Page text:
IN A heavily ritualistic religious tradition, the devotee needs a number of supportive objects to carry out his procedure of worship in the temple. One of the most important one of these objects is the instrument of sound, besides the lamp and the incense.
Conch, a natural instrument creating invocatory sound is either in its original form or as trumpet, is invariably used in the monasteries and temples of Tibet. It is likely that the use of conch shells introduced in the mountainous regions of Tibet from India where it is available in plenty and is ascribed symbolic significance of purity of primordial sound. The sound of the conch shell trumpet from the roof of a monastery is a call sign for the Lamas.
When used as a trumpet, it is heavily decorated. The conch is attached to the trumpet which has a rectangular metal plate. Often the designs on these are gold plated. The conch shell with the right turned whorls is considered highly auspicious, so much so that one such trumpet was taken by a Tibetan emissary De-bzhin-gshegs-pa to China as an offering to the King Chengzu in 1407 CE.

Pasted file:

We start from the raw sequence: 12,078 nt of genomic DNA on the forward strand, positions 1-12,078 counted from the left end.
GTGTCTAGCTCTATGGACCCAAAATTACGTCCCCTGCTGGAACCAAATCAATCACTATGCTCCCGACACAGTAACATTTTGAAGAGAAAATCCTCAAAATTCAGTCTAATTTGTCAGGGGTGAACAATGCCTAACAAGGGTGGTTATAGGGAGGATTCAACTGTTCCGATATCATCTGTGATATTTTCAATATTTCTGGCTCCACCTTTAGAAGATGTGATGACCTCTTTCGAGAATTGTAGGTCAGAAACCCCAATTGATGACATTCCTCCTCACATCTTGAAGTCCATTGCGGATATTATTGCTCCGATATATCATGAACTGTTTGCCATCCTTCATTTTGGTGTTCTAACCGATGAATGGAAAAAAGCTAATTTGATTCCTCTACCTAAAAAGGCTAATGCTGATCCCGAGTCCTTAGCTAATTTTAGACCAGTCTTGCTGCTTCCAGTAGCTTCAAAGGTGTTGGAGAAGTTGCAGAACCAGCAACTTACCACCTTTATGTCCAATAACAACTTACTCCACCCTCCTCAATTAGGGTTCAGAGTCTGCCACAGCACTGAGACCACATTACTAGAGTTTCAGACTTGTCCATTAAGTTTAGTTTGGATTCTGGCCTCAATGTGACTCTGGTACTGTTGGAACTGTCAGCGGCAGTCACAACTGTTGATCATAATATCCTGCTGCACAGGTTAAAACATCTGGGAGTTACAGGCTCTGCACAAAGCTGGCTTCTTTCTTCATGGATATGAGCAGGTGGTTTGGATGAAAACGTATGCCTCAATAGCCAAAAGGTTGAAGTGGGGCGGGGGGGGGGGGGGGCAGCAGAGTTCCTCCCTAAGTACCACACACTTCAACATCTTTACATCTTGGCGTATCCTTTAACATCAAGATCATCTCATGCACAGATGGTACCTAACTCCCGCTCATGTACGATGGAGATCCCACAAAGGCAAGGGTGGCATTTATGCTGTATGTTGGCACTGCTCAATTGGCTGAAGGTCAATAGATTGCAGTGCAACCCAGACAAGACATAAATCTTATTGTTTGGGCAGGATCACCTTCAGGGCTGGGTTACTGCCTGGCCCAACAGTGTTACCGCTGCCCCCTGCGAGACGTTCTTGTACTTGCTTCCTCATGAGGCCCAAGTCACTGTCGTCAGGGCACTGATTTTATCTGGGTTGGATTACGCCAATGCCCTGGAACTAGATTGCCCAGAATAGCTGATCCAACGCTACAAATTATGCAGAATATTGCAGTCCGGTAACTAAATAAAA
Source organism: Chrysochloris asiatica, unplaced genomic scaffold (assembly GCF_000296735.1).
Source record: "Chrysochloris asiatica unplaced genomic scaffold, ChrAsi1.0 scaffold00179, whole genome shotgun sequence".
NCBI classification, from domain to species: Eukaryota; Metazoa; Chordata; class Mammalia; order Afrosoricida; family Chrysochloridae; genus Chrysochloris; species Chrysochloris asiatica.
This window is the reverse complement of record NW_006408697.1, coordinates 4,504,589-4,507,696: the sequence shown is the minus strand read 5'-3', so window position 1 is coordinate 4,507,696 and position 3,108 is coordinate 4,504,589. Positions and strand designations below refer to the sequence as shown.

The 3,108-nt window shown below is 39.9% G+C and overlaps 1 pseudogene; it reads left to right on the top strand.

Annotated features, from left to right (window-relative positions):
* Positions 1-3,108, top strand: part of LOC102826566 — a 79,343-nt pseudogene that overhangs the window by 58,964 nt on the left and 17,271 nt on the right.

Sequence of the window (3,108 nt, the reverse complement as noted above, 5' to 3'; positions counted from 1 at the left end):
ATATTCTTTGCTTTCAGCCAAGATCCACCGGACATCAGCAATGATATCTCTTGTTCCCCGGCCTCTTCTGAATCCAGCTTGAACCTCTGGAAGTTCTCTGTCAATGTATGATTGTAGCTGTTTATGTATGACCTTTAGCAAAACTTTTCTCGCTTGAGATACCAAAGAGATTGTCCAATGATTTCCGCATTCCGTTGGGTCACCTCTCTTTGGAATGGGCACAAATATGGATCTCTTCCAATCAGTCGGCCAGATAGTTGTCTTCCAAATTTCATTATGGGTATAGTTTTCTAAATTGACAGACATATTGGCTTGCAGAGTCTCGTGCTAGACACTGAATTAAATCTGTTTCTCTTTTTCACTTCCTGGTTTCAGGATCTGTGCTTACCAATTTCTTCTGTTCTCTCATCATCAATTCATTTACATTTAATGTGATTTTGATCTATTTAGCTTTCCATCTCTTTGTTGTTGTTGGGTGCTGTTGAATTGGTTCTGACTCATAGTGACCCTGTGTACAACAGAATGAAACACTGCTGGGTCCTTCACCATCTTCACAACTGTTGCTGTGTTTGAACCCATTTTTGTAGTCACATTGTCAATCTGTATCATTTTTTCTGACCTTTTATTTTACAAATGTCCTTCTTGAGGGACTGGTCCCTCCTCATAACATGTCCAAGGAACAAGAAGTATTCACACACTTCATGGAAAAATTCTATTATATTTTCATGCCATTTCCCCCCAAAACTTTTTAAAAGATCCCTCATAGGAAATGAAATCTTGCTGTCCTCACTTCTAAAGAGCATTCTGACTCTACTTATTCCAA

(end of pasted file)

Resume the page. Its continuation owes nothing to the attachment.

The trumpet is attached to a shell and has a decorative brass plate soldered to it. In the middle of the brass plate, between the two stylized dragons is a fire and kirtimukha. The guardians on the four sides are depicted on the four corners of the outer border. There is a depiction of human skulls on the side border. The mask or kirtimukha also regarded as an auspicious emblem protects the devotees from evil.
The present trumpet has an inscription on it which says that it was a gift by Nathu Kheyul Rimpocha of Lithang to the great Lhaste at the time of his second reign in Water Snake Year= 1500 CE

Sir Ratan Tata Collection


Himalayan Art

Object Type

Musical Instrument ritual object


Copper and Shell






Dated Water-Snake year=1500 CE




32.2 x 39.6 cms.